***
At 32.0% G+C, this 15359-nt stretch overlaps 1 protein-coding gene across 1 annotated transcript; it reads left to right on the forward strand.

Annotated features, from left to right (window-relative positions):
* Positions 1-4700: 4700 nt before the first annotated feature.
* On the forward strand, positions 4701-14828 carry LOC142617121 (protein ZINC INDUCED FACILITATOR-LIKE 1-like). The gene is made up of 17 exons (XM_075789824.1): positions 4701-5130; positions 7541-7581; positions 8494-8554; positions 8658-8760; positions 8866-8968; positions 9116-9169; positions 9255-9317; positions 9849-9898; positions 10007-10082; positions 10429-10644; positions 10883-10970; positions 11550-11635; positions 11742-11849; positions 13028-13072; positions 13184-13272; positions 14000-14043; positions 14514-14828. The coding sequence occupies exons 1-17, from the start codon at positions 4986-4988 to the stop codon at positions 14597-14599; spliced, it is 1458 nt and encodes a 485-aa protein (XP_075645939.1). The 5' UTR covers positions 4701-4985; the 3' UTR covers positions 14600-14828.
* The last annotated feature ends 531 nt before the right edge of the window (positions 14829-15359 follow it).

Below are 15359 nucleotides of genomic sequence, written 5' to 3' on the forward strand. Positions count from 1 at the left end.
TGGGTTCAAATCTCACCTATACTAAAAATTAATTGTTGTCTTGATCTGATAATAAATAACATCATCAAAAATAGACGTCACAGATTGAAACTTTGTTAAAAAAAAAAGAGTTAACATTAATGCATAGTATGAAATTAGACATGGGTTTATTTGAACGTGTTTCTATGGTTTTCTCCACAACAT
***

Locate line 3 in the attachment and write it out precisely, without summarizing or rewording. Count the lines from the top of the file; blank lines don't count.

* Positions 1-4700: 4700 nt before the first annotated feature.